It's one of the largest temple complexes in Kyoto. It's also the most visited Kyoto attraction.
Kiyomizu-dera temple has a fascinating history. People used to jump off it's 13 meter (42 foot) high stage. Anyone who survived the fall was supposedly granted a wish. Of the 234 people who tried it 200 survived. The practice is strictly forbidden today.
The temple was established in 778. The buildings of the temple have been destroyed many times by earthquake or fire. The present buildings were constructed in 1633. They don't contain a single nail. This is a novel architectural technique for such large wooden structures. It's a 17th century attempt to earthquake-proof the temple. The brackets used in the construction provide far more flex (as compared to nails) in event of an earthquake. This is all theoretical — no one actually knows how the structure would perform in a large earthquake.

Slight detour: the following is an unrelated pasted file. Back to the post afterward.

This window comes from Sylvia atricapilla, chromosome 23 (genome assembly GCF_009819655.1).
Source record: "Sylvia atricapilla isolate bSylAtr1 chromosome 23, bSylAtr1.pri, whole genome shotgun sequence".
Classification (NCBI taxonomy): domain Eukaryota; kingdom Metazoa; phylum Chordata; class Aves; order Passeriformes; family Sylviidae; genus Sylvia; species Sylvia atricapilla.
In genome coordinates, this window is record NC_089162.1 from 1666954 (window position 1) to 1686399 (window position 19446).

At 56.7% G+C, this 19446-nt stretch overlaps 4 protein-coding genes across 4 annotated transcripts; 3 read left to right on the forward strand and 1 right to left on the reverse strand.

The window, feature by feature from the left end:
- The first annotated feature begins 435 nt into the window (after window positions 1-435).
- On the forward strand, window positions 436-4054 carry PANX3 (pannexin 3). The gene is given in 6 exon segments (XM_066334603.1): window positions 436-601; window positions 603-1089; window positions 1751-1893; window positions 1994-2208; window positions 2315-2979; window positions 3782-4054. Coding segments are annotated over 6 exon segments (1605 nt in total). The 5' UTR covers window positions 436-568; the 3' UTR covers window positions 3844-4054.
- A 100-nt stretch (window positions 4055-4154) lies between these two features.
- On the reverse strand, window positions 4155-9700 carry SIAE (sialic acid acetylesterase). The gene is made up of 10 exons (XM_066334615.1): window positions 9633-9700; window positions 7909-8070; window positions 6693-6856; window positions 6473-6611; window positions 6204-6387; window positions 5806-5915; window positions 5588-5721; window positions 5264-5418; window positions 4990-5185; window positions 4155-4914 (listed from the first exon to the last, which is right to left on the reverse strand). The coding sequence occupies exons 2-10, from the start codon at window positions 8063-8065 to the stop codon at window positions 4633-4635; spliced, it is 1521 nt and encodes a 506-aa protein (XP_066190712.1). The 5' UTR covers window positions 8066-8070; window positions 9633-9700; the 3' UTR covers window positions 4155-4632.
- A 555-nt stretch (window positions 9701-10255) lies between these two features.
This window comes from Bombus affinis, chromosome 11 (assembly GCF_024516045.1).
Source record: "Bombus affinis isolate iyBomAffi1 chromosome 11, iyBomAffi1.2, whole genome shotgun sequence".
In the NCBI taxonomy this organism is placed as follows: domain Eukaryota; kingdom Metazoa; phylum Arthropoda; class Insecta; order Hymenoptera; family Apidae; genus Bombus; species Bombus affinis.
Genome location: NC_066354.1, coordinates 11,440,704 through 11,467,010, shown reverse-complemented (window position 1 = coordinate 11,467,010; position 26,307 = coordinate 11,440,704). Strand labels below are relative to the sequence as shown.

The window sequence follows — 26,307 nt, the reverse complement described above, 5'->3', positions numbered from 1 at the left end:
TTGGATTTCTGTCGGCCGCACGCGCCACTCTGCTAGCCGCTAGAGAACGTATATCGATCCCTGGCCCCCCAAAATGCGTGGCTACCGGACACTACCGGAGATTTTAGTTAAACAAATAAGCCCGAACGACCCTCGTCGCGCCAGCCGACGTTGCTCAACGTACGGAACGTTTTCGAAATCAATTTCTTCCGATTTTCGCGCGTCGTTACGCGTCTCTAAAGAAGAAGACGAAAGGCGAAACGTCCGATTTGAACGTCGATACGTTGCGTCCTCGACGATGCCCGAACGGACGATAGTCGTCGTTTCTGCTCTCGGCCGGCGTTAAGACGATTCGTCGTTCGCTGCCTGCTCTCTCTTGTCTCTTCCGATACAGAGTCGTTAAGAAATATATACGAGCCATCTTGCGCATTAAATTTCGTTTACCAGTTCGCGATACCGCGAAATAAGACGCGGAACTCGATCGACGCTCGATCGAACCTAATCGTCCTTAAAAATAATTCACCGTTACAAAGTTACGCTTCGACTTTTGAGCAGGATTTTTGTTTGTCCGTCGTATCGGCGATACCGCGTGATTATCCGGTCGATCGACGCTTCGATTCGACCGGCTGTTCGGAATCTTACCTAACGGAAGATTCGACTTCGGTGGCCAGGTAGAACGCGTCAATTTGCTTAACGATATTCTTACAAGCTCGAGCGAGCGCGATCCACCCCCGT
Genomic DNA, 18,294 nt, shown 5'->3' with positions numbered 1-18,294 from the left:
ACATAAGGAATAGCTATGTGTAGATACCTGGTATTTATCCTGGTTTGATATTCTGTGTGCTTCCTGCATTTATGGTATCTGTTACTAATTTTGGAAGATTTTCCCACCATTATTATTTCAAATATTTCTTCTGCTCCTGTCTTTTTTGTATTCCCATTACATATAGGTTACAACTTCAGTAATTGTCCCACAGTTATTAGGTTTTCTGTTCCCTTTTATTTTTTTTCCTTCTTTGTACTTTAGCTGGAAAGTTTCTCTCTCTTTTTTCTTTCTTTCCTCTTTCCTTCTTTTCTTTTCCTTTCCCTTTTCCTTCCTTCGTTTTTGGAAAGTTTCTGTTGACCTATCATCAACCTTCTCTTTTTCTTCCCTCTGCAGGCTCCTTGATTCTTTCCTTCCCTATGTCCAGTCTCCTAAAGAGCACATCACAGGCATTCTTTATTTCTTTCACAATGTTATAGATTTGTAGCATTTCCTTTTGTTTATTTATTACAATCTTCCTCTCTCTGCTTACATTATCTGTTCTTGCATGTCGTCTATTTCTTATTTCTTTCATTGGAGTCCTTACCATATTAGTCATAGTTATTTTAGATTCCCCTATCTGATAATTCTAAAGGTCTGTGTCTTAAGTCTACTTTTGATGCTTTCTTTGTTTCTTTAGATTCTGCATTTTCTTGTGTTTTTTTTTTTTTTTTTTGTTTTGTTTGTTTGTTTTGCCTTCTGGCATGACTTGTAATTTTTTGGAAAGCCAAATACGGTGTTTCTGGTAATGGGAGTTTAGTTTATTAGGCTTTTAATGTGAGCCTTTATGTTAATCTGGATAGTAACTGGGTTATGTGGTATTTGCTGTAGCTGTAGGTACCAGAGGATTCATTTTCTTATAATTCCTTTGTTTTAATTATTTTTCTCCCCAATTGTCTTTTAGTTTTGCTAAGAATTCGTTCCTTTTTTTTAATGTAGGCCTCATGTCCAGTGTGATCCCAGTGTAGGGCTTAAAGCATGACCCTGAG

There's a three streamed waterfall at Kiyomizudera that feeds a small pond. The water at Kiyomizu-dera is said to be lucky (or grant wishes). Tourists line up for a chance to drink the water.
Kiyomizu-dera is one of the few Kyoto temples that's open at night (currently until 21:30). The temple looks particularly brilliant lighten up at night.
The temple serves Buddhist vegetarian food and beer near the exit. There's also a crowded shopping street near the temple.
There are several shops in the area that dress tourists as Maiko (Geisha). The shops do a good job of it — foreign tourists often confuse them for the real thing.